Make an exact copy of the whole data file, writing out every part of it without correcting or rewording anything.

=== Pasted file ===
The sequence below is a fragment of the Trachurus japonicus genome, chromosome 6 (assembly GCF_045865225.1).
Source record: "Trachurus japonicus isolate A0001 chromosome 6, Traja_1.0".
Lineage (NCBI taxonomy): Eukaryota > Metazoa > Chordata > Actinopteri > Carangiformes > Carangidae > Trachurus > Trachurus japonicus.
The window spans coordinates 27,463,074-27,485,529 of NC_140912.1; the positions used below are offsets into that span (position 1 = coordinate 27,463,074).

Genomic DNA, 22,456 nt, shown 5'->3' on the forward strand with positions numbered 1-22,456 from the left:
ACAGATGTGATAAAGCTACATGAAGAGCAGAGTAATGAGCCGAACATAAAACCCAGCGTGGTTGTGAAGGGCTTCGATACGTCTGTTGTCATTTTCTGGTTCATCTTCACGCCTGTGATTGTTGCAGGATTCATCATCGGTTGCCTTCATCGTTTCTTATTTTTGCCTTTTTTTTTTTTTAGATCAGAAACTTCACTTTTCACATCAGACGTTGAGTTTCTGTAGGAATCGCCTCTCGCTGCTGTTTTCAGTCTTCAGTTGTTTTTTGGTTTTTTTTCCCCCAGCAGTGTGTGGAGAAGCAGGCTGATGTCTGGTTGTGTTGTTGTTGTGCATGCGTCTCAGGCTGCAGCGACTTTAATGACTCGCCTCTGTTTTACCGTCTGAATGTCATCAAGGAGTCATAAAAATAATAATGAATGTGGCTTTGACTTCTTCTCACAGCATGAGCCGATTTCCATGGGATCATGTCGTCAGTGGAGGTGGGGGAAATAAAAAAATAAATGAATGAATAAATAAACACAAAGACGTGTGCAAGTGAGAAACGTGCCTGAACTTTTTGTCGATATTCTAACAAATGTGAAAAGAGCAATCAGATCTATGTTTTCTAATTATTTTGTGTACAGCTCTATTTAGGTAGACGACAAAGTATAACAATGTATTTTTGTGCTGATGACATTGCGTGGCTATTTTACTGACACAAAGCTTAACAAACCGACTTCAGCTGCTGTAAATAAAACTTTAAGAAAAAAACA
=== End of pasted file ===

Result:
The sequence below is a fragment of the Trachurus japonicus genome, chromosome 6 (assembly GCF_045865225.1).
Source record: "Trachurus japonicus isolate A0001 chromosome 6, Traja_1.0".
Lineage (NCBI taxonomy): Eukaryota > Metazoa > Chordata > Actinopteri > Carangiformes > Carangidae > Trachurus > Trachurus japonicus.
The window spans coordinates 27,463,074-27,485,529 of NC_140912.1; the positions used below are offsets into that span (position 1 = coordinate 27,463,074).

Genomic DNA, 22,456 nt, shown 5'->3' on the forward strand with positions numbered 1-22,456 from the left:
ACAGATGTGATAAAGCTACATGAAGAGCAGAGTAATGAGCCGAACATAAAACCCAGCGTGGTTGTGAAGGGCTTCGATACGTCTGTTGTCATTTTCTGGTTCATCTTCACGCCTGTGATTGTTGCAGGATTCATCATCGGTTGCCTTCATCGTTTCTTATTTTTGCCTTTTTTTTTTTTTAGATCAGAAACTTCACTTTTCACATCAGACGTTGAGTTTCTGTAGGAATCGCCTCTCGCTGCTGTTTTCAGTCTTCAGTTGTTTTTTGGTTTTTTTTCCCCCAGCAGTGTGTGGAGAAGCAGGCTGATGTCTGGTTGTGTTGTTGTTGTGCATGCGTCTCAGGCTGCAGCGACTTTAATGACTCGCCTCTGTTTTACCGTCTGAATGTCATCAAGGAGTCATAAAAATAATAATGAATGTGGCTTTGACTTCTTCTCACAGCATGAGCCGATTTCCATGGGATCATGTCGTCAGTGGAGGTGGGGGAAATAAAAAAATAAATGAATGAATAAATAAACACAAAGACGTGTGCAAGTGAGAAACGTGCCTGAACTTTTTGTCGATATTCTAACAAATGTGAAAAGAGCAATCAGATCTATGTTTTCTAATTATTTTGTGTACAGCTCTATTTAGGTAGACGACAAAGTATAACAATGTATTTTTGTGCTGATGACATTGCGTGGCTATTTTACTGACACAAAGCTTAACAAACCGACTTCAGCTGCTGTAAATAAAACTTTAAGAAAAAAACA